Prediction of environmental fate, remediation and toxicity by computer-aided chemistry


David A. Gallagher, CAChe Group, CAChe Group, Fujitsu America Inc, 15244 NW Greenbrier Parkway, Beaverton, OR 97006-5733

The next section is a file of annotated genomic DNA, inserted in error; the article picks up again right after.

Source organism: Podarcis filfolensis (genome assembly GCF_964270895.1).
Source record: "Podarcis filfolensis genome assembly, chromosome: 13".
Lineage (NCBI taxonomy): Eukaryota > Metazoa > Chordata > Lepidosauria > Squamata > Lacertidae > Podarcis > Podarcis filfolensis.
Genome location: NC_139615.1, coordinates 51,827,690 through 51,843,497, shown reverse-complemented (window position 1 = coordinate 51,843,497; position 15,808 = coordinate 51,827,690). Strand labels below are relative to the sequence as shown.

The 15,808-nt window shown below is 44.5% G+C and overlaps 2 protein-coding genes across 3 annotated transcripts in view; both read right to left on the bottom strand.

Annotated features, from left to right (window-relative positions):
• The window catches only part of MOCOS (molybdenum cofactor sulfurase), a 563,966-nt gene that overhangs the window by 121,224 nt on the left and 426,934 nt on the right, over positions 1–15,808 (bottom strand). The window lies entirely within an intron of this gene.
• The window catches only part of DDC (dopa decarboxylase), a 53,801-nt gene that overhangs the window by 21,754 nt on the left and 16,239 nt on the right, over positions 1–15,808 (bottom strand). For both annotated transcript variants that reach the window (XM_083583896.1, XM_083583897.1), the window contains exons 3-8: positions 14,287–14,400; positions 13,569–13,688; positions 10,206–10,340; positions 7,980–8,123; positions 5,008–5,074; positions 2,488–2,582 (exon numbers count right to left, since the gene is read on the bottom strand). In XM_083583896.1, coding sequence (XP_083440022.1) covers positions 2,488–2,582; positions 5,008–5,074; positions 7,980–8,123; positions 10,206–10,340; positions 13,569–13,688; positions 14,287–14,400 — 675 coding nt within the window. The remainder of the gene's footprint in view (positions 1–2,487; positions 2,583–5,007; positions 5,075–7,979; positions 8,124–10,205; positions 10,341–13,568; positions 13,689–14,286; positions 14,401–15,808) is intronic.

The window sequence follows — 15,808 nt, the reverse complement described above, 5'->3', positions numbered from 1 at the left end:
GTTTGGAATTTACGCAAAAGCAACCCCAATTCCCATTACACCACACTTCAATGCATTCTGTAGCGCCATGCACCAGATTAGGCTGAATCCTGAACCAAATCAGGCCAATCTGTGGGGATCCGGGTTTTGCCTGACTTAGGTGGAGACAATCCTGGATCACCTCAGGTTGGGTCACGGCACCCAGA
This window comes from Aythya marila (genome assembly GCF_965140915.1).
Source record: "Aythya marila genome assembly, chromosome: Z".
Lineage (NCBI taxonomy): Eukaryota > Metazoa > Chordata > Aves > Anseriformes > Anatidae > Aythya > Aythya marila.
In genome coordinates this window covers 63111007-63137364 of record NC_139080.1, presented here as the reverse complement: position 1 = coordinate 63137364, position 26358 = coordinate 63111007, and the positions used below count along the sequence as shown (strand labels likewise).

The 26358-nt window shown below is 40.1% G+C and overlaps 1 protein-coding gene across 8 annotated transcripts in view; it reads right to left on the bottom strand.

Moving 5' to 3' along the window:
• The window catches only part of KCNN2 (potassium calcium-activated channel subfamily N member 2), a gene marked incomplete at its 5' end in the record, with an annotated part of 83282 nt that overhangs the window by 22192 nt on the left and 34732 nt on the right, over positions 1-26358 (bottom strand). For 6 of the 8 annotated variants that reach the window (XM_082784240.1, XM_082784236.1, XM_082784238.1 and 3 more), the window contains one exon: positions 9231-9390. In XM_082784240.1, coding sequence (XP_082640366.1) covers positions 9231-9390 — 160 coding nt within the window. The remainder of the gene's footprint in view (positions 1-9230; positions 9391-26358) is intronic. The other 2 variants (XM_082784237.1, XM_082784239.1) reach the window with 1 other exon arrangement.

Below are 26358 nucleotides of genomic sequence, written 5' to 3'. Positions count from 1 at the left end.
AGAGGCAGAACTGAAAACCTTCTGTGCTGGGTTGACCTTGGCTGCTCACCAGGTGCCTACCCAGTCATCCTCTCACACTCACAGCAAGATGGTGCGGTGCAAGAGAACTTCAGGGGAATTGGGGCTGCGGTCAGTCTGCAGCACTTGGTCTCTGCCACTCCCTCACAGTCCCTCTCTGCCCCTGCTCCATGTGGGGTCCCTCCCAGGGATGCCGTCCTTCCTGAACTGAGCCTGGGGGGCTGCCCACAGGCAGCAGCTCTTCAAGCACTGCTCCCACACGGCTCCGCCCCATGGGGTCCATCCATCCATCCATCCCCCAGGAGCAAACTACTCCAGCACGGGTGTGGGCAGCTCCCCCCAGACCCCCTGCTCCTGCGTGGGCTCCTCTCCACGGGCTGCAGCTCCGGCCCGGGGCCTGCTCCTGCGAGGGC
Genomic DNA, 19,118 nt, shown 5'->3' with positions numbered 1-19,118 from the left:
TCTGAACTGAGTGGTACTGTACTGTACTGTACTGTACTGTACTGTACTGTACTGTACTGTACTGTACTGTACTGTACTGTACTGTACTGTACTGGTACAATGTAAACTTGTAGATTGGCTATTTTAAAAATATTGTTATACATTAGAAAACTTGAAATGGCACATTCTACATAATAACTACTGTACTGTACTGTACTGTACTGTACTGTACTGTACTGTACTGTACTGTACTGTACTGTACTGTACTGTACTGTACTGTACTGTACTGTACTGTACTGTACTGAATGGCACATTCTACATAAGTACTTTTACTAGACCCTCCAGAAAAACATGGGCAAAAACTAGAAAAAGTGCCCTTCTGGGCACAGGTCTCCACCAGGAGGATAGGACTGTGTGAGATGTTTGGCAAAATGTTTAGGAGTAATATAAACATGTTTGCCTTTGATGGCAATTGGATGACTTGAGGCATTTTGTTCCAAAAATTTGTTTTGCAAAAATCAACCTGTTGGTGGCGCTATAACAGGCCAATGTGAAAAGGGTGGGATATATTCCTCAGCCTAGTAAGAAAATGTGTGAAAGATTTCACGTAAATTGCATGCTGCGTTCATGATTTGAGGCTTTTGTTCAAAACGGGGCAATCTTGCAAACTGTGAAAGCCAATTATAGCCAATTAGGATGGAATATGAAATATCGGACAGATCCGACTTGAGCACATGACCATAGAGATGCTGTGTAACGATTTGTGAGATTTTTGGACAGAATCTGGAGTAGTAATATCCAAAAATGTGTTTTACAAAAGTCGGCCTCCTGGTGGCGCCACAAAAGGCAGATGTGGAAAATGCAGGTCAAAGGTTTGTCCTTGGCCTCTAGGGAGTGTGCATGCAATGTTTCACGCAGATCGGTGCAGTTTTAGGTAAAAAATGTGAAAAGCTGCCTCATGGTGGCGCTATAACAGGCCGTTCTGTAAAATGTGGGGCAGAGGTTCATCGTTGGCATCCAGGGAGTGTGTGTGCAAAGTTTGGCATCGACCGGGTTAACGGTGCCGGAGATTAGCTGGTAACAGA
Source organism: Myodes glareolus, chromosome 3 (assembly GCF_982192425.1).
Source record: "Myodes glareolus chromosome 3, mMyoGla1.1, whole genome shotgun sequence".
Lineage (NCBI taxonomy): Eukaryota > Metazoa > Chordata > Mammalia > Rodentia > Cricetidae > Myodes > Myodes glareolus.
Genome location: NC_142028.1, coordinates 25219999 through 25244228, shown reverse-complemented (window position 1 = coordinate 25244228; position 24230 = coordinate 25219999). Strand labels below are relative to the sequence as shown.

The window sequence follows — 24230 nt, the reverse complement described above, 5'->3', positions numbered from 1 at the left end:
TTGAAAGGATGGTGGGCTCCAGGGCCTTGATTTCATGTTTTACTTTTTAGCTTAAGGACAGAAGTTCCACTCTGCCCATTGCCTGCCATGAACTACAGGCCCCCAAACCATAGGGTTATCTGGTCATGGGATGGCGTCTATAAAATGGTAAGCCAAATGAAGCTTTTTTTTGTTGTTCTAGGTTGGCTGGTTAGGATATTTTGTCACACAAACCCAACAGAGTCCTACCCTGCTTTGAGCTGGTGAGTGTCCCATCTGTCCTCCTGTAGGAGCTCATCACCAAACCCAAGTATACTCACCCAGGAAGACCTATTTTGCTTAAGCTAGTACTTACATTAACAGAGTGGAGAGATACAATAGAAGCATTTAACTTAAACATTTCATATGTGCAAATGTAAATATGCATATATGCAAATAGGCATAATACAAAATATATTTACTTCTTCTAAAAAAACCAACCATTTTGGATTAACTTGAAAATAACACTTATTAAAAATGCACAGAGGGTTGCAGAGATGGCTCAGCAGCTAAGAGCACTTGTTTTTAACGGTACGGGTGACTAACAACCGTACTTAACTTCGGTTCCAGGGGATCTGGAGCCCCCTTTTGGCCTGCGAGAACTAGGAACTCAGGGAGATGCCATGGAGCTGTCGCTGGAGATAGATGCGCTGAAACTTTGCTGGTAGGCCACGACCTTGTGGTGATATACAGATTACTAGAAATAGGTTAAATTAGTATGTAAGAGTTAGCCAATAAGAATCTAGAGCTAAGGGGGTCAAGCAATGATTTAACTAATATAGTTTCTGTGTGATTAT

One of the goals of the environmental chemist is to be able to predict environmental fate and properties of compounds before they are synthesized or released. Traditional quantitative structure-activity relationships (QSPR) employing empirical data or topological indices are often insufficiently accurate or too limited in their range of applicable compound classes. However, the rapid development of Windows-based computer-aided chemistry tools has made new quantum chemistry descriptors, that can facilitate more accurate property predictions and expand the scope of QSPR, available to the environmental chemist. Quantum chemistry (QC) based descriptors do not rely on empirical data and, hence, can extend the application of QSPR methods to hypothetical compounds. Further, QC descriptors include additional 3D-structure and electronic information, not available from topological indices. This paper will illustrate the application of QC descriptors to QSPR methods to predict environmental fate, atmospheric lifetimes, remediation rates and carcinogenicity.